Well, I have always told you that the Baganda want one thing — to enjoy their right to self-determination, to freely determine their political status and freely pursue their destiny. This is the popular ‘federo’ everyone in Buganda is singing. This is what Lord Munster meant in that statement. This is what Obote, a son-in-law and onetime political ally of Buganda, attempted to refuse to give in to in 1966, and which in the end made him lose not only the presidency but also his legacy. Mr President, I can even dare to predict; this is what will finally bring to an end your tight grip on power.   

Reminiscent of the infamous “Eastern Question” of the Middle East to which no one seems to have an answer, the Buganda Question will claim you leaders of Uganda and your legacies until you allow Buganda to enjoy semi-autonomy.

When you talk to the Baganda you realise majority of them (elite and peasants alike) believe that ‘federo’ is achievable and feasible! This is one fact, however much unwanted by you leaders at Nakasero that must be acknowledged by whoever hopes to forge a sustainable solution to this impasse.

Way forward

Mr President, the only viable way-forward to this stalemate, in my opinion, is to engage Mengo in open, principled, reciprocal negotiations — not the past ‘have-this-instead-of-the-other’ manipulations, cooption or intimidation.   

A leaf can be borrowed from the British. They nearly resolved the Buganda Question in the London Constitutional Conference of 1961. The 1962 Uganda Constitution, a product of this conference, had entrenched Buganda’s status as a federal state of Uganda and had it not been for Obote’s madness Uganda would be very far now.

It is a mistaken premise by you politicians to think that the 1966 political crisis emerged from the constitutional arrangement that the British had left us with. Instead, this crisis, which set in motion the political turmoil that has persisted till today, was as a result of personal political miscalculations of Obote and Sir Edward Muteesa II.

I have written in these pages before that the starting point to finding a lasting solution to the political altercation between Buganda and Uganda should be a purposeful reorientation of the 1995 Constitution to the 1962 Constitution. The solution only lies in there.

Any other maneuvers, let them be negotiations, between Mengo and central government, done without reference to the 1962 Constitution, will always prove a waste of time and resources. Mr President, your reign bears witness to what I am saying here. No leader has attempted, or might ever attempt, to contain the Baganda better than you have done in the last 27 years.

What’s special about Buganda?

You have co-opted a good number of the Baganda elite into your government. You also co-opted the Baganda peasants by providing them with public goods such as; UPE and USE, peace and security, electricity, healthcare, water etc., goods that Mengo is unable to provide. You even wrote a land law to co-opt the landless peasants.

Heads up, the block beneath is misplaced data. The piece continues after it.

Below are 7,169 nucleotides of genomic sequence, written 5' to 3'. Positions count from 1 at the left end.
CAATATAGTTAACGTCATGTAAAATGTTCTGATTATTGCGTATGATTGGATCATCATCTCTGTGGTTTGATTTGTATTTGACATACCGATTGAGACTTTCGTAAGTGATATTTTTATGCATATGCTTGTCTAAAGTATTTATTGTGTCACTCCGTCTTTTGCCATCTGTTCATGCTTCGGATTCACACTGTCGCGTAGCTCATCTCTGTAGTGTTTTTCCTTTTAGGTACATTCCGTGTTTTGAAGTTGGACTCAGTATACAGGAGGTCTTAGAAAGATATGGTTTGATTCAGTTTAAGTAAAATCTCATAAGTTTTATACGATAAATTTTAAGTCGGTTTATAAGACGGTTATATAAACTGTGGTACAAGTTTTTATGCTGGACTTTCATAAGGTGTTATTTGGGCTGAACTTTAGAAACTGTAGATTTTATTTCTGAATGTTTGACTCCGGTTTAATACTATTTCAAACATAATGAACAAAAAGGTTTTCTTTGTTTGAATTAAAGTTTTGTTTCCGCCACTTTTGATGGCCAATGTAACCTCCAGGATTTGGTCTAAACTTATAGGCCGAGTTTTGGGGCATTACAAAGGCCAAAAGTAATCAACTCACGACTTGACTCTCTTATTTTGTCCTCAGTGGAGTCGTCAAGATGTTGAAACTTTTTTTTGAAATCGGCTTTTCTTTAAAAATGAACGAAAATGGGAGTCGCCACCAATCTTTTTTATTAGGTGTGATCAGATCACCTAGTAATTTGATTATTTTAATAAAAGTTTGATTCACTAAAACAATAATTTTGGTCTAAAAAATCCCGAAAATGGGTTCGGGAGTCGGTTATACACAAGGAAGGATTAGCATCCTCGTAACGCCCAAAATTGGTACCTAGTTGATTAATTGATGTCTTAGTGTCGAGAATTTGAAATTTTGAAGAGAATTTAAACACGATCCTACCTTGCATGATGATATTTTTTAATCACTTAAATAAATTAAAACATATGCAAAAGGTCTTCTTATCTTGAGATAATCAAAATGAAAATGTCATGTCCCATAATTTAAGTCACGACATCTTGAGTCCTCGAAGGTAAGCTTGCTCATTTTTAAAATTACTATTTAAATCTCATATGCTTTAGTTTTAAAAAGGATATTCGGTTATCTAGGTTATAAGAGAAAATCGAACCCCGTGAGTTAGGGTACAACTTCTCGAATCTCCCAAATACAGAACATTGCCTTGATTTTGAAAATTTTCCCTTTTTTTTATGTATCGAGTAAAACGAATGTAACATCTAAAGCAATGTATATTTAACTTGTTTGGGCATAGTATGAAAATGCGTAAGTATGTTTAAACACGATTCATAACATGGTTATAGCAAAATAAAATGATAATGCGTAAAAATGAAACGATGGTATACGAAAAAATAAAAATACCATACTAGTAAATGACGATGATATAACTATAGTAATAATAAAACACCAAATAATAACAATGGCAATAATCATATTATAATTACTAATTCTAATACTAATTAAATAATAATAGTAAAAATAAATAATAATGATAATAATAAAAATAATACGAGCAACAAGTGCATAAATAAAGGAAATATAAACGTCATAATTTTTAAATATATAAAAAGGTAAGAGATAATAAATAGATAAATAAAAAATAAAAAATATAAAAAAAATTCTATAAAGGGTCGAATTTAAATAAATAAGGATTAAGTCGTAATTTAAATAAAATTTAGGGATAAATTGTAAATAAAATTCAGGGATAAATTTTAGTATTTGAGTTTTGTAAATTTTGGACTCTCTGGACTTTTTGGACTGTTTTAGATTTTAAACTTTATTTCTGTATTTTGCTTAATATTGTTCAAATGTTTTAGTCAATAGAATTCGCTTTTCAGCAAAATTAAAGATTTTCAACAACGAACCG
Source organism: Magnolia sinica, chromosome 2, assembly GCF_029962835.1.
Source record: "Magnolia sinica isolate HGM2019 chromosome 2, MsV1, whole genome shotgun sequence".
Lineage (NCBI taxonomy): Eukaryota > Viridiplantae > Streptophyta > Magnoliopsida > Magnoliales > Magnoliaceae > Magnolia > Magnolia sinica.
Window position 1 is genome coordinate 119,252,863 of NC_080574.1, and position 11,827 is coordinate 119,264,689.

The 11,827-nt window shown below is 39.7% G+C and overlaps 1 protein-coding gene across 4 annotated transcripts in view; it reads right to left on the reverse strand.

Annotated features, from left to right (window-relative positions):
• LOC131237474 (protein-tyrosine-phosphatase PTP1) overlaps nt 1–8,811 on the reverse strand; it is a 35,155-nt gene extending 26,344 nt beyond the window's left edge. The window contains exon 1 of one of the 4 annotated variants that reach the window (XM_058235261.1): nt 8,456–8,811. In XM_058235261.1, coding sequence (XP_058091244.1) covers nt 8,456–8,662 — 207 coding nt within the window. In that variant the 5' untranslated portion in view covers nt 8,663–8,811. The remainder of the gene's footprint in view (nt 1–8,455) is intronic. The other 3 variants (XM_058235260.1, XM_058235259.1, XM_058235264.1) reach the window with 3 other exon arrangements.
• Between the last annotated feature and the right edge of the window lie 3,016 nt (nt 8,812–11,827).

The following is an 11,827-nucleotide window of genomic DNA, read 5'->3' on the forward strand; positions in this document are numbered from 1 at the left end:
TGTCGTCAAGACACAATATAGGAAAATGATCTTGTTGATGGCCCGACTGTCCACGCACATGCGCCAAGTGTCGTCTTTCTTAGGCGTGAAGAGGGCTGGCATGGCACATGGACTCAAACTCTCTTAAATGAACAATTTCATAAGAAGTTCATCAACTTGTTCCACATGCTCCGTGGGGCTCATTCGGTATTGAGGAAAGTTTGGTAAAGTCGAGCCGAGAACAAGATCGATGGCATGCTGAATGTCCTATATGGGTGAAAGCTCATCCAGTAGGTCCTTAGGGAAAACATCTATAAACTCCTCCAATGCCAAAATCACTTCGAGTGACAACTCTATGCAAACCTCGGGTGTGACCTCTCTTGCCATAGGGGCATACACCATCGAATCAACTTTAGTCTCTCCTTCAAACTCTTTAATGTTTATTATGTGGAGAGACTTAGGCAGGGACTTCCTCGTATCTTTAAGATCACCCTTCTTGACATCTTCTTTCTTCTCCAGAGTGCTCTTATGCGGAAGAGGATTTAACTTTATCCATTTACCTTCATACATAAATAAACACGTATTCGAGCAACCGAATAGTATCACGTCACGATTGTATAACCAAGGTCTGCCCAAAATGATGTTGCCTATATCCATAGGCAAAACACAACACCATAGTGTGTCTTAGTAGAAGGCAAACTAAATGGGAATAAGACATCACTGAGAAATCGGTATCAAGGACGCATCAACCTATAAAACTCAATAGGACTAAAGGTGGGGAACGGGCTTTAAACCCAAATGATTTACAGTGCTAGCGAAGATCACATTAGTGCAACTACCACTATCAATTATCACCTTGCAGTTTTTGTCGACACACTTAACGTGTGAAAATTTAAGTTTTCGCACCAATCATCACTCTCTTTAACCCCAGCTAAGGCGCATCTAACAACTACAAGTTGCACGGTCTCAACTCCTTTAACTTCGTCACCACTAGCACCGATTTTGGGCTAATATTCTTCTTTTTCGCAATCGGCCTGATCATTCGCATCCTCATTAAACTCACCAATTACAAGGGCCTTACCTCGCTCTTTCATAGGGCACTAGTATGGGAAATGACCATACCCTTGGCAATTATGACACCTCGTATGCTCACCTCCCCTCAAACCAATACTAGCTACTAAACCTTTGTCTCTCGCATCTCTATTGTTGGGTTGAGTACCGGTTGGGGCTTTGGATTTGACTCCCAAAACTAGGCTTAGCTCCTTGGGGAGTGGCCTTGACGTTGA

To some other chiefs, the hitherto obedient servants of the Kabaka, you bribed them either directly with money or indirectly with jobs. In the end, however, the standoff seems to have escalated. The Buganda Question will be solved only through a serious “give and take” process.

True, granting Buganda the political status it is agitating for negates the central government’s power. But it is also true that denying it this status will continue to deprive the Uganda government of stability and perpetual tenure. A middle ground, a genuine win-win situation, must be found.  

I often hear politicians, especially non-Baganda, asking, “What is so special about Buganda? What about other tribes?” It is historical that Buganda has always held a special position in Uganda. Buganda is strategically positioned in the heart of Uganda.

Its resources and population (the largest of all tribes in the country) provide the pebble upon which the national economy evolves. Its people have a long history of political agitation and civilisation. Whoever does not want to hear this, and work to forge a workable coexistence between this dominant tribe, better packs up his/her bags and leave politics.

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Ramathan Ggoobi

Ramathan Ggoobi is Policy Analyst, and Researcher. He lecturers economics at Makerere University Business School (MUBS) and has co-authored several studies on Uganda's economy. For the past ten years, he has published a weekly column 'Are You Listening Mr. President' in The Sunrise Newspaper, Uganda's Leading Weekly